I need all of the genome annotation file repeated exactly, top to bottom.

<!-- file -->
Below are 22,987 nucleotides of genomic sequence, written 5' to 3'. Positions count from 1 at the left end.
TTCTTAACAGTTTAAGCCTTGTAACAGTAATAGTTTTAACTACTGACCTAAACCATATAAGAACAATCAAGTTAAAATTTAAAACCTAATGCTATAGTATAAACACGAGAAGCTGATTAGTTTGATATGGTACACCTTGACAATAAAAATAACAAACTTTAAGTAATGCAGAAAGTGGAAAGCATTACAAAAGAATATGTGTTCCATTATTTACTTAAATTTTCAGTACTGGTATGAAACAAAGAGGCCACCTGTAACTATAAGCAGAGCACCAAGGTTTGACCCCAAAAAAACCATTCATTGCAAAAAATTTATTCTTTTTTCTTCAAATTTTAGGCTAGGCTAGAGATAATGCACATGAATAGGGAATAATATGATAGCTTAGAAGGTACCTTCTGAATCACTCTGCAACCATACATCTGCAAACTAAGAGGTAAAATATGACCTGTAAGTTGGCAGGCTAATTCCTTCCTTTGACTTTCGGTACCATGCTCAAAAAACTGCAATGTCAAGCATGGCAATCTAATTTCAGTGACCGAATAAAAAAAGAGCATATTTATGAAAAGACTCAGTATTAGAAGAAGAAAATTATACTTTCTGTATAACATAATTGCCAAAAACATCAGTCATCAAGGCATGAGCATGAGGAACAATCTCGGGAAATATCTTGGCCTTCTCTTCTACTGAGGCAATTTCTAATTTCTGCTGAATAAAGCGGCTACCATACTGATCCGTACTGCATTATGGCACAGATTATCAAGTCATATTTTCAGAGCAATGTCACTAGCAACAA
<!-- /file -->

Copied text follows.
Below are 22,987 nucleotides of genomic sequence, written 5' to 3'. Positions count from 1 at the left end.
TTCTTAACAGTTTAAGCCTTGTAACAGTAATAGTTTTAACTACTGACCTAAACCATATAAGAACAATCAAGTTAAAATTTAAAACCTAATGCTATAGTATAAACACGAGAAGCTGATTAGTTTGATATGGTACACCTTGACAATAAAAATAACAAACTTTAAGTAATGCAGAAAGTGGAAAGCATTACAAAAGAATATGTGTTCCATTATTTACTTAAATTTTCAGTACTGGTATGAAACAAAGAGGCCACCTGTAACTATAAGCAGAGCACCAAGGTTTGACCCCAAAAAAACCATTCATTGCAAAAAATTTATTCTTTTTTCTTCAAATTTTAGGCTAGGCTAGAGATAATGCACATGAATAGGGAATAATATGATAGCTTAGAAGGTACCTTCTGAATCACTCTGCAACCATACATCTGCAAACTAAGAGGTAAAATATGACCTGTAAGTTGGCAGGCTAATTCCTTCCTTTGACTTTCGGTACCATGCTCAAAAAACTGCAATGTCAAGCATGGCAATCTAATTTCAGTGACCGAATAAAAAAAGAGCATATTTATGAAAAGACTCAGTATTAGAAGAAGAAAATTATACTTTCTGTATAACATAATTGCCAAAAACATCAGTCATCAAGGCATGAGCATGAGGAACAATCTCGGGAAATATCTTGGCCTTCTCTTCTACTGAGGCAATTTCTAATTTCTGCTGAATAAAGCGGCTACCATACTGATCCGTACTGCATTATGGCACAGATTATCAAGTCATATTTTCAGAGCAATGTCACTAGCAACAA